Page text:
The Most Controversial Song Each Year In The 70s

via Lynyrd Skynyrd / Youtube

The 1970s, a time of cultural upheaval and artistic experimentation, birthed some of the most controversial songs in music history. These tunes, etched into the annals of time, challenged societal norms and sparked debates, leaving an indelible mark on the music landscape.

Each of these songs dared to challenge the status quo, leaving an enduring legacy in the world of music and social commentary. As we reflect on these tunes, we’re reminded of the transformative power of music to provoke thought, inspire change, and challenge the norms of society.

1970: ‘Ohio’ – Crosby, Stills, Nash & Young

In response to the tragic shooting of unarmed student protestors, Crosby, Stills, Nash & Young unleashed ‘Ohio.’ An anthem of protest, it boldly targeted former President Richard Nixon. Its overt political stance led to bans on mainstream radio stations, showcasing the power of music as a political tool.


1971: ‘The Revolution Will Not Be Televised’ – Gil Scott-Heron

Gil Scott-Heron’s radical spoken-word poem, turned into a song, served as a call for grassroots activism and a stark warning against media manipulation. Its relevance echoes through time, highlighting the enduring struggle against media brainwashing and the importance of grassroots movements.


1972: ‘Give Ireland Back to the Irish’ – Wings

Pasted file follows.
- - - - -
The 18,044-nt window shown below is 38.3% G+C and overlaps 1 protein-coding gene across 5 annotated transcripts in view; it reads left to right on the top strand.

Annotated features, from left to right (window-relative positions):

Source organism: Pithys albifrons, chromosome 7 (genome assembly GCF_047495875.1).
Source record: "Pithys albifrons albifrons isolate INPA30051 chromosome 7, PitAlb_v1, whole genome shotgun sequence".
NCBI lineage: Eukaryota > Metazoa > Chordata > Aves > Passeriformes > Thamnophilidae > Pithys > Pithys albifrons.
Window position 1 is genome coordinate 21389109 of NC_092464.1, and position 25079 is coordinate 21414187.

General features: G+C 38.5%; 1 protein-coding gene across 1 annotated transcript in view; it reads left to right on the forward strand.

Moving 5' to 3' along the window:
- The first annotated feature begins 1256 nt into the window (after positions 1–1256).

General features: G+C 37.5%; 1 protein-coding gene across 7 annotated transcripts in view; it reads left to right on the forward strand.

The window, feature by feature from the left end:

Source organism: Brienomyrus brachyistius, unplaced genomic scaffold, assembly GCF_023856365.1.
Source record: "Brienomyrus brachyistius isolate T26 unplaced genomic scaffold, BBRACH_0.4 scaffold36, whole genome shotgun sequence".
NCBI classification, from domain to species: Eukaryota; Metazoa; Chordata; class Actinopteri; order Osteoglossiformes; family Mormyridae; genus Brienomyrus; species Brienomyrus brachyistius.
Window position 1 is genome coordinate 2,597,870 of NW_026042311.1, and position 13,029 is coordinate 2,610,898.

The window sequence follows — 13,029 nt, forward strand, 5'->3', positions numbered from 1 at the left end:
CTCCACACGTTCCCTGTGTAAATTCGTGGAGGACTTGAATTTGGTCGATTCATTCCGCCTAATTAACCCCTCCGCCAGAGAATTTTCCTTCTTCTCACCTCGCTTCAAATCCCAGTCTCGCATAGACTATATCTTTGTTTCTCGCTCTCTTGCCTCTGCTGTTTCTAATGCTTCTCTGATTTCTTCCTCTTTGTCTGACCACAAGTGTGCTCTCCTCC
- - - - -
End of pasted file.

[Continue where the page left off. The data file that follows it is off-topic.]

Amidst tensions in Northern Ireland, Paul McCartney and Linda McCartney crafted this political anthem in just a month. The song faced a broadcast ban in the UK due to its sensitive subject matter, highlighting the impact of music on political discourse.


1973: ‘Living for the City’ – Stevie Wonder

Stevie Wonder delved into the realities of inner-city life and systemic racism with ‘Living for the City.’ Its powerful narrative and soulful melodies made it a groundbreaking hit, challenging societal norms and racial prejudices.


1974: ‘Sweet Home Alabama’ – Lynyrd Skynyrd

Lynyrd Skynyrd’s Southern anthem took a swipe at Neil Young and referenced racist politics. Despite its controversy, the song became a radio classic, demonstrating the complex interplay of music, politics, and perception.


1975: ‘The Pill’ – Loretta Lynn

Loretta Lynn fearlessly tackled the topic of birth control with ‘The Pill,’ urging married women to take control of their reproductive choices. The song faced bans and condemnations but fueled sales, emphasizing the power of music to spark conversations about taboo subjects.


1976: ‘Hurricane’ – Bob Dylan

Bob Dylan’s ‘Hurricane’ shed light on the unjust trial and imprisonment of boxer Rubin Carter. Its storytelling prowess highlighted Dylan’s continued relevance in the face of injustice, becoming a rallying cry for social change.


1977: ‘God Save the Queen’ – Sex Pistols

The Sex Pistols’ punk anthem, ‘God Save the Queen,’ equated British royalty with a fascist regime. Banned by the BBC for its audacity, the song became a symbol of punk rebellion, challenging established norms and institutions.


1978: ‘(Sing If You’re) Glad to Be Gay’ – Tom Robinson Band

Tom Robinson Band’s groundbreaking song celebrated gay culture while calling out societal hypocrisy. BBC Radio 1’s refusal to play the song didn’t deter its popularity, emphasizing its role as a trailblazing anthem for the LGBTQ+ community.


1979: ‘Another Brick in the Wall (Part 2)’ – Pink Floyd

Pink Floyd’s anthem against authoritarianism, ‘Another Brick in the Wall (Part 2),’ faced opposition from figures like Margaret Thatcher. Its use by South African students in anti-apartheid protests solidified its status as a symbol of resistance against oppressive systems.